Islamic Manuscripts Cataloging and Digitization Project: 2009-2013
As a result of generous support from the David A. Gardner '69 Magic Project, the Princeton University Library created Voyager cataloging records for most of the approximately 9,500 Islamic manuscripts in the Manuscripts Division, which are from Robert Garrett (Class of 1897) and other sources. This is the premier collection of Arabic, Persian, Ottoman Turkish, and other Islamic manuscripts in the Western Hemisphere. Initially, more than 200 of these manuscripts were digitized as the core of the Princeton Digital Library of Islamic Manuscripts. Separate support from the the Virginia and Richard Stewart Memorial Fund, through the Princeton University Council of the Humanities, has supported digitization of an additional 1,400 other Islamic manuscripts from existing black-and-white microfilm, produced in the 1970s with funding from the U.S. Department of Education, Title II-C. The manuscripts digitized from microfilm include all texts (chiefly New Series) on Shia law and theology; texts related to other non-Sunni sects, such as the Druze and Kharijites; and more than 750 other manuscripts (Garrett Yahuda Series) on a variety of subjects. Also added are PDFs of Islamic manuscripts digitized in response to photoduplication requests. In all, approximately a sixth of the Library's Islamic manuscripts have now been digitized and put online for the benefit of scholars worldwide.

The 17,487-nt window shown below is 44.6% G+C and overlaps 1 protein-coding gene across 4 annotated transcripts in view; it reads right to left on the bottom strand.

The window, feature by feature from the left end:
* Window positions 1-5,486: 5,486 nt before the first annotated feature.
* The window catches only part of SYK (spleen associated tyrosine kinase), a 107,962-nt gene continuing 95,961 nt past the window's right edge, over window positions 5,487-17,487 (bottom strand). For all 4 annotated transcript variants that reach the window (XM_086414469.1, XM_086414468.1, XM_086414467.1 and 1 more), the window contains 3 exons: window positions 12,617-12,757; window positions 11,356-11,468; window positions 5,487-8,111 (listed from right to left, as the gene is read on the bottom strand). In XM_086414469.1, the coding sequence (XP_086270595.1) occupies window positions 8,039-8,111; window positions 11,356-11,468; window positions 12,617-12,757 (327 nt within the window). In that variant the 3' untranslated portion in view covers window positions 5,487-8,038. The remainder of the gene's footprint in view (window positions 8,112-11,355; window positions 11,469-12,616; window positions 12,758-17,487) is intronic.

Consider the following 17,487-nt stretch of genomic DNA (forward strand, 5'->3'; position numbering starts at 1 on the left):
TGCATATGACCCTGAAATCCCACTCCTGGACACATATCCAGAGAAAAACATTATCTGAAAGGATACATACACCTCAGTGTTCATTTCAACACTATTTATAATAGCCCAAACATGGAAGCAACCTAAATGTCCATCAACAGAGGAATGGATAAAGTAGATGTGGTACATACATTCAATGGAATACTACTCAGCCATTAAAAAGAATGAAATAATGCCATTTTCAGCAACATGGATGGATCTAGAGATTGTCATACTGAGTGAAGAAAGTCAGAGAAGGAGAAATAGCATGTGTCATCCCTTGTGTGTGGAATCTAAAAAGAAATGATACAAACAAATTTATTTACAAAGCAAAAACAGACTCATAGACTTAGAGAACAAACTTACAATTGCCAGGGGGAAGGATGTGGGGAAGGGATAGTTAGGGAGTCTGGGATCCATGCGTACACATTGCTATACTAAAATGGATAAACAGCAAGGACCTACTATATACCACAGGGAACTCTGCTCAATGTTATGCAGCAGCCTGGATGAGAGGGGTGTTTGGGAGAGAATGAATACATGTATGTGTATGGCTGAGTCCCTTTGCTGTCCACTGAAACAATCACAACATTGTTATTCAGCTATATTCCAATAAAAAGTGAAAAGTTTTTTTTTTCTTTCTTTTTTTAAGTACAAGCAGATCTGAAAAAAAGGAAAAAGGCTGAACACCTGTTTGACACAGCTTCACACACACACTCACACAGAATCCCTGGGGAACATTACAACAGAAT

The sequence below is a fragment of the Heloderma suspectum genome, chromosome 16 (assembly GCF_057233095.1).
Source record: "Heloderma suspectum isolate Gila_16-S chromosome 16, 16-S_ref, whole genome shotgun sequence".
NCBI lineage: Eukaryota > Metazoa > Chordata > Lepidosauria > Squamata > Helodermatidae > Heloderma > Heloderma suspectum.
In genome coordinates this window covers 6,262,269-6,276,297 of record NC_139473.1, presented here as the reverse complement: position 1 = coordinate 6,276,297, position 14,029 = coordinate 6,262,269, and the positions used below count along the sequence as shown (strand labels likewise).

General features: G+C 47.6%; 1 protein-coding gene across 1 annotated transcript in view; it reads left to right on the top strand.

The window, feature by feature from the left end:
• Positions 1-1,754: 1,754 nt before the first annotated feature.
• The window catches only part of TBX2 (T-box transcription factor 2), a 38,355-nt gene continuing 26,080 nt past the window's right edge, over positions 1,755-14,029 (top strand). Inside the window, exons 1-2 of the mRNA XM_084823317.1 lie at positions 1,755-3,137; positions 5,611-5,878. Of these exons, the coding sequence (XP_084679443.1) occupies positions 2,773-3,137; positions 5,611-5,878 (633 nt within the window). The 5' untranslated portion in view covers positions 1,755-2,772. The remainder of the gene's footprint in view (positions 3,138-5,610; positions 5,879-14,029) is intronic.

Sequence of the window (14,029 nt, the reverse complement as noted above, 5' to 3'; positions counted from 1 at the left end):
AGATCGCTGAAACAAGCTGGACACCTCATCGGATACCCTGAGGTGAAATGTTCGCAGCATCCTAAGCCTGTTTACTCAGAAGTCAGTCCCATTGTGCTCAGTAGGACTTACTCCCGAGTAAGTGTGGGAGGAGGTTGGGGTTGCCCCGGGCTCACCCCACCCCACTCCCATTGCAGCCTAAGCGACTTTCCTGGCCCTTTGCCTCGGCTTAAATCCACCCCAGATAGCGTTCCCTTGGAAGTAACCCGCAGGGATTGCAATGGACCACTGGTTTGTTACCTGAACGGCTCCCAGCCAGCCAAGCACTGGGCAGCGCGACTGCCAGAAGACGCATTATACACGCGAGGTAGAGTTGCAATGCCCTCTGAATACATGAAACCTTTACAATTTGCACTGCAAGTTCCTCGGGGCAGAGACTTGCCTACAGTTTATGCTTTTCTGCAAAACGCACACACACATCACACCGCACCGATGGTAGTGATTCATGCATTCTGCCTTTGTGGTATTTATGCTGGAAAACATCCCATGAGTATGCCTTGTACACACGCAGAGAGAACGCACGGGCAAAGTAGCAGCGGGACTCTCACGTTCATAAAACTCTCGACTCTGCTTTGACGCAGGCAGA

The foundations of the Princeton Digital Library of Islamic Manuscripts were a major component of the Islamic Manuscripts Cataloging and Digitization Project, a four-year project under the overall direction of Don C. Skemer, and made possible by generous support from the David A. Gardner '69 Magic Project. Additional support for digitization was received through Princeton University's Council of the Humanities.